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BODEGA BAY — Forty years. Fourteen thousand, six hundred days. And then some.

Dale Webster, 66, of Valley Ford has gone surfing every day for 40 years. More than 40 years, actually. He passed the four-decade mark Sept. 3.

No days off. No calling in sick. No “I’ve got other plans” or “I just don’t feel like it.” Too cold? Too bad.

When Webster started his run, Gerald Ford was president, a gallon of gas was 54 cents and his Ford Falcon cost him a cool $250.

The beginning was almost comically practical: He’d purchased his own car so getting to the beach was suddenly easier. No more hitching rides.

Then a spectacular September of waves rolled through, a swell later dubbed “The Monster From New Zealand.” Webster vowed to practice, to up his game so that should beautiful conditions like those come again, he’d be ready.

“It’s just amazing how one day leads to the next,” he said.

When the days turned to weeks and then months, he started doing his own math, finding his own signs — they all pointed him further down the calendar. There were leap year calculations, connections he found to his birth year, so he started to target new dates, new consecutive days goals. The first was a record of 5,280 days surfing in a row, but it turns out that wasn’t consecutive days surfed — it was the world’s longest wave.

Funny thing was, there was no record for consecutive days surfed. Webster was building and breaking his own record every day.

“I have gone out on days no one in their right mind would have surfed,” he said. “I’ve surfed those days.”

He surfed the day he was in so much pain from kidney stones his wife Kaye had to drive him to the water while he knelt backward on the floor of the car to try to alleviate the pain.

“I stopped at three. I didn’t go for four,” he said of the waves that day.

He surfed the day his car couldn’t pass a storm-damaged road, hitching a ride with his board under his arm. “It was monumental,” he said of the surf that particular day.

He surfed when Kaye was diagnosed with cancer and he surfed the day she died.

Webster talks about waves with reverence — a gift that brings something to him every day.

Going surfing doesn’t take from Webster all of those things I thought of when I heard about a man who does something day in, day out, without fail — the time, the money, the freedom.

Surfing doesn’t take from Webster; it gives back to him.

He calls what he does “transcendental.”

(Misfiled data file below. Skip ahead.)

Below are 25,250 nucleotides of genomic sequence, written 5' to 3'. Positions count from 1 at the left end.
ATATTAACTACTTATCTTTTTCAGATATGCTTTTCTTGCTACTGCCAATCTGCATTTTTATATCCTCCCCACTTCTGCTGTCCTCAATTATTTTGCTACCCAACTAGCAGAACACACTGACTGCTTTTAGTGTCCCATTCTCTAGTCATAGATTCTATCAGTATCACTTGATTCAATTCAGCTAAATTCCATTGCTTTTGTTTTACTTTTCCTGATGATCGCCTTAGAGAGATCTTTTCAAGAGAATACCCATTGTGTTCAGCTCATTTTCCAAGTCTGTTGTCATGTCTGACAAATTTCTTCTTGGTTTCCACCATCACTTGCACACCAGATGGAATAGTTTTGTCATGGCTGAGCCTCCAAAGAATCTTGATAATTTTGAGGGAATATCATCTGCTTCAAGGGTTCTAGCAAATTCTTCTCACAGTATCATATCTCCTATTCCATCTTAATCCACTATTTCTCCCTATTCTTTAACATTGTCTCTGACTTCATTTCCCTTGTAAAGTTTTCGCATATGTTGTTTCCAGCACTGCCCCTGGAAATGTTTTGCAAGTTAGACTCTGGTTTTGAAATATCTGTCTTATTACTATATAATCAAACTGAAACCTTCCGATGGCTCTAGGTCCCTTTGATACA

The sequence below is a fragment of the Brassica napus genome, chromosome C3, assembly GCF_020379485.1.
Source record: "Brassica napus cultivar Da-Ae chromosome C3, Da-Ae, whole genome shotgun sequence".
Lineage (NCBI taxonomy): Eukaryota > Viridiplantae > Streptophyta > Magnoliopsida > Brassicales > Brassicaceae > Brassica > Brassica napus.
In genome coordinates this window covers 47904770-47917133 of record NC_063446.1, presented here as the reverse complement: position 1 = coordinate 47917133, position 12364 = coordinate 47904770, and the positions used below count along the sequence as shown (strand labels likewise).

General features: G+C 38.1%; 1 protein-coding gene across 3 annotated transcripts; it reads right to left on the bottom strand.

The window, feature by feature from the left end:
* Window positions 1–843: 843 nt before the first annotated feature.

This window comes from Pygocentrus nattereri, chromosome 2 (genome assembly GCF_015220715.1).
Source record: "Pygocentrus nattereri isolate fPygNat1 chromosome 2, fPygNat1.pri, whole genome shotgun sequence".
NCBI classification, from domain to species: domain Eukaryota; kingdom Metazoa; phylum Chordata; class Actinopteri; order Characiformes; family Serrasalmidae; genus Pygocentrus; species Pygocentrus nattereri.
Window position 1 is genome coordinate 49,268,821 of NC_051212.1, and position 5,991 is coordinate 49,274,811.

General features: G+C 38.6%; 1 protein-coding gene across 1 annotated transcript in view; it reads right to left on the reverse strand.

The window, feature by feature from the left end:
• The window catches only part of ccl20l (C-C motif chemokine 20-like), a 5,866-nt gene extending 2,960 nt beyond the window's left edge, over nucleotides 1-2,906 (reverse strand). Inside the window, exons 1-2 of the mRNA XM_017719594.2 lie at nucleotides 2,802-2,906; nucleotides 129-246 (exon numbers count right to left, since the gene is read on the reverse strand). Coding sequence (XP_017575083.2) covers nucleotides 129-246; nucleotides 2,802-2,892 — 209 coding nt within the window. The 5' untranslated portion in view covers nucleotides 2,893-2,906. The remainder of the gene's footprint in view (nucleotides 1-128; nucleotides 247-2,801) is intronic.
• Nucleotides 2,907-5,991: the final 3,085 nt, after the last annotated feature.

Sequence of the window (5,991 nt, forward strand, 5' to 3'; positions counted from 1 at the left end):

“The waves seem to come and answer your thoughts,” he said.

But he does acknowledge he has given up some things on his journey.

“I didn’t really have a career, just different occupations,” he said. He had to keep his mornings free to hit the water.

Today he works as a custodian at Bodega Bay School, where his daughter Margo went to school so many years ago. He worries some about his health and health insurance, but also says “the ocean is what has kept me well.” He rents his home in Valley Ford, saying he could never afford to buy and doesn’t want to be away from the ocean.

I wondered whether he misses traveling, seeing someplace else. Webster has seen the world he wants to see.

As a boy, he and his brothers took the train from Southern California to Chicago. Or between their Alhambra home to the zoo in San Diego.

As a man, Webster has no desire to go inland, to be away from the water. A day trip to Tahoe with his wife so many years ago was the last time he was an appreciable distance from the beach, and he still made it back to surf another day.

“That is the furthest I have ever been away and I don’t have the urge to go again,” he said.

Before technology allowed him to research where to find the best waves along the North Coast, Webster relied on his considerable bank of knowledge. Still, the mystery of the ocean has its own allure. Every wave is different, every ride a joy.

“When waves came, it was like a little mini-miracle,” he said.

I asked him if Guinness required proof of his accomplishment. He told me he kept a written calendar for nine years and after that swore on a stack of Surfer magazines.

“I swore on the bible of the sport I had done this,” he said.

The record keepers liked what they heard. Webster’s name, and nickname “Daily Wavester,” are inextricably linked with surfing and an almost unfathomable commitment.

“It’s a complete honor, to say the least,” he said.

His name in the record books is clearly important to Webster. He shares pictures of himself in Surfer magazine next to the likes of Kelly Slater and pulls out different editions of the Guinness Book of World Records that feature a grinning, earlier rendition of himself typically standing by a board. He knows the numbers, shares the dates.

And the record? He adds to that every day.

“That, no one can take away from me and no one in their right mind will break,” he said.

So Webster will continue to ride waves, at least three a day, until one day he doesn’t.

Remember the car Webster bought back in ’75? The one that ferried him to and from the beach, starting his streak? The Ford Falcon only lasted 85 days. Dale Webster has lasted a good deal longer — 14,535 days to be exact.

But who’s counting?

You can reach staff columnist Kerry Benefield at 526-8671 or kerry.benefield@pressdemocrat.com, on Twitter @benefield and on Instagram at kerry.benefield.

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